Using The World ‘Wild’ Web as a Research Source for Articles, Whitepapers and Reports

These days, I’ve been writing a lot of articles. Educational and knowledge articles for the most part. My main client lately has been OLG, and so the entertainment subject matter has been a lot of fun. But it got me thinking about writer best practices for online research.
After all, it’s a jungle of information out there! Whereas in the past, the art of research was a complex, time-consuming one, that involved libraries and the tracking down elusive and busy experts, these days a few deft Google searches and quick clicks can link you into a tropical plethora of information, statistics, opinions and fascinating facts to potentially flesh out most whitepapers, articles and reports. Not that any old joe can just click, copy and paste together a great informative piece. It takes perspective, discretion, good copywriting and editing skills, and above all else, exceptional assimilation ability to bring diverse sources and perspectives together into something that is entirely original, accurate and intriguing for any given project.

As a senior copywriter, here are some quick guidelines that I like to bear in mind when it comes to tackling research on the World “Wild” Web for articles, whitepapers and other pieces of interest:

  1. Record your references. It’s too easy to just click, copy and move on. Always have a complete notes file where you document all the sources and URLS for your online research. In some cases, you may need to credit them, and you never know when you may have to refer back to these pages to check a fact or elaborate. Don’t expect you’ll be able to just find them again (I’ve made that mistake!)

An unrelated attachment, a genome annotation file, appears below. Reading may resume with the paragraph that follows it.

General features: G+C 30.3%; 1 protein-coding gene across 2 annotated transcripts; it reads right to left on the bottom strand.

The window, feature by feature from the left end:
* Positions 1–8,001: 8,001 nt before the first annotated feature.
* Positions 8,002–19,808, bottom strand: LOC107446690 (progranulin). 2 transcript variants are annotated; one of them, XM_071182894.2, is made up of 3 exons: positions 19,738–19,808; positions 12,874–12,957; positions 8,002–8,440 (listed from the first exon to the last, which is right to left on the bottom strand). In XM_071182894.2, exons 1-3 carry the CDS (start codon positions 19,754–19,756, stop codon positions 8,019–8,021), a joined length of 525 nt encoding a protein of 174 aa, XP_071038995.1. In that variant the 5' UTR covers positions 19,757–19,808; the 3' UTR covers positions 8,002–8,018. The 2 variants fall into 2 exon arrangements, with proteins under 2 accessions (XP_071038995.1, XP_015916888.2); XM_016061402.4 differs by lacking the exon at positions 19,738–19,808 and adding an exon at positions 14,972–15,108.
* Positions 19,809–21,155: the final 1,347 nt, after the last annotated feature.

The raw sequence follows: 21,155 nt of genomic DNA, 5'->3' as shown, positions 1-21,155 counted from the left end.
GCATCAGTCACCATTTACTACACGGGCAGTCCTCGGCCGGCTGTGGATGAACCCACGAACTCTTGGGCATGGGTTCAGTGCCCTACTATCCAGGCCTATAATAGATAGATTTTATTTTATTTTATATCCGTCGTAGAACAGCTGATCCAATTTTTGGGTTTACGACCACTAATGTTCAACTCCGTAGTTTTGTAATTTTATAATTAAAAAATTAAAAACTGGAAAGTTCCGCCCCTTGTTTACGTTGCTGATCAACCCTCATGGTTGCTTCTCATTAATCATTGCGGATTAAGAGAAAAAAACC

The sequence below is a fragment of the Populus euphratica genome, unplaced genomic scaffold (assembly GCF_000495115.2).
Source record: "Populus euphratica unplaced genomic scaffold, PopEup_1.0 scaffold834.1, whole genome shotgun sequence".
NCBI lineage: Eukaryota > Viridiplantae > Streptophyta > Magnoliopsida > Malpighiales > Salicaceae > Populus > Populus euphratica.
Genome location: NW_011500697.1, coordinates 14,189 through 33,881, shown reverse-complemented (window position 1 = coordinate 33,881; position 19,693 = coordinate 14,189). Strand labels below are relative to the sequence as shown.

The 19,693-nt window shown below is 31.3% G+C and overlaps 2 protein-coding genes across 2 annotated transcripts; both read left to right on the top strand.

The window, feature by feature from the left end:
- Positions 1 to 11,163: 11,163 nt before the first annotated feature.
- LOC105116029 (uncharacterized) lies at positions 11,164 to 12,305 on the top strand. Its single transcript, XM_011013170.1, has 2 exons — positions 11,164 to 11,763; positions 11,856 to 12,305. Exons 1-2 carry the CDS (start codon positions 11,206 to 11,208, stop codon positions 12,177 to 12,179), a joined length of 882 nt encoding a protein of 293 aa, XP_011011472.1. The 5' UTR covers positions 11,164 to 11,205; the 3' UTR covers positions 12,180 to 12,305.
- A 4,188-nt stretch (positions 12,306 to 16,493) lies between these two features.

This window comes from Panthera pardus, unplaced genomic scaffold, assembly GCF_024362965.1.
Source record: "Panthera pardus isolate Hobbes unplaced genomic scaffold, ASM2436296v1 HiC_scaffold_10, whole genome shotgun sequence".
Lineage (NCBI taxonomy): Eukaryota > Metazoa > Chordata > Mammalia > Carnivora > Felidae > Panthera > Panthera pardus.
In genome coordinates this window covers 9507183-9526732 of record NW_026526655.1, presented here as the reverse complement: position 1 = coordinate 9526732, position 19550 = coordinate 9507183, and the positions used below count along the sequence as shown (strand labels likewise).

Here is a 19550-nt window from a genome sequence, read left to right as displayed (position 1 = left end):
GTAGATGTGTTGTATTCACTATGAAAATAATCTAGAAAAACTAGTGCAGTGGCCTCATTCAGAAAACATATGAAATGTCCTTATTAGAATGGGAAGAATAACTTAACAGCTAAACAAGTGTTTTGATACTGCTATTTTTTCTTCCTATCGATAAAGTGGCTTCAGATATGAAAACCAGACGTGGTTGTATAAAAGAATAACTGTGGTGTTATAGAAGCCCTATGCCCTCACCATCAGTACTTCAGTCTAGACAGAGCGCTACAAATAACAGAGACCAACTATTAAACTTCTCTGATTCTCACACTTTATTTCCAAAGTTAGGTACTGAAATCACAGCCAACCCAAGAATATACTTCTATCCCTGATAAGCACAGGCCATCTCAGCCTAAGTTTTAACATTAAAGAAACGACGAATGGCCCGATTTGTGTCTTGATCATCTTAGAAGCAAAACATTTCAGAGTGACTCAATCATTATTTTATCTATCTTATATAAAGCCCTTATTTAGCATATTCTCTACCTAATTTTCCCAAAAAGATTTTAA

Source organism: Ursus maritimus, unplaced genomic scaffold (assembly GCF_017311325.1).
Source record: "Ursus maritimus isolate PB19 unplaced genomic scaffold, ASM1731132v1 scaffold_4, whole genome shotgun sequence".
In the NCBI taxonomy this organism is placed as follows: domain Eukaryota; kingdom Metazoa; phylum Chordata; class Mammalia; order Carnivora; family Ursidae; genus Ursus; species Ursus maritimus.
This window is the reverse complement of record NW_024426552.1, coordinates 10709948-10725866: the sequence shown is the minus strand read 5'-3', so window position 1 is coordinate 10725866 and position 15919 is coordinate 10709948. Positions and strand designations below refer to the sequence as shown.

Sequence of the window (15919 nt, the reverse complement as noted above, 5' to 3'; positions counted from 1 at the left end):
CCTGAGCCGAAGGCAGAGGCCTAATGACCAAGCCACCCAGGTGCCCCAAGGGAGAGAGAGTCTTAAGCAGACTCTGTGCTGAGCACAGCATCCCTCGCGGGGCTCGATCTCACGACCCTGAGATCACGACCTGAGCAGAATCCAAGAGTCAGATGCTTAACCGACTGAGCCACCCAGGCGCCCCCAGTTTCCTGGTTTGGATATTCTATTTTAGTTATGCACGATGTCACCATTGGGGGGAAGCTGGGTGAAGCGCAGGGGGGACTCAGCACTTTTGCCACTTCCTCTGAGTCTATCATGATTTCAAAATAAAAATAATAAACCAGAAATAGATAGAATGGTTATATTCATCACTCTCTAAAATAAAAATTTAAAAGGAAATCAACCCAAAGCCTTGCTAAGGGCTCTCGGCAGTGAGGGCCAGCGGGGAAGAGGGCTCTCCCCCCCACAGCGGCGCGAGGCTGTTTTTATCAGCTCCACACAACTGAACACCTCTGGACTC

2. Choose credible sites. As I’ve said, there is loads of information, some good, some bad and some plain ugly. Be wise in selecting where you click to obtain facts, stats and background information. Be sure to steer, clear of gossipy, sloppy, weird and colloquial sources or very informal, personal blogs that express simply the subjective opinions of the blogger. (Not that there’s anything wrong with that!)
  3. Don’t plagiarize. It is only a lazy and low-integrity writer who just cuts and pastes information of others into their own creation. Use better judgment and gather a variety of research (at least 5 sites if possible in addition to real-life experts), absorb all the information, and then use your skills to write the key findings that support your goals into your own language. And if you are working for a company, that language should comply with your brand voice!

Sounds too time-consuming? Then why not turn to a fast and fabulous writer/researcher like me to do the surfing and wordsmithing for you? I’m standing by to make your next informative piece sizzle. [email protected]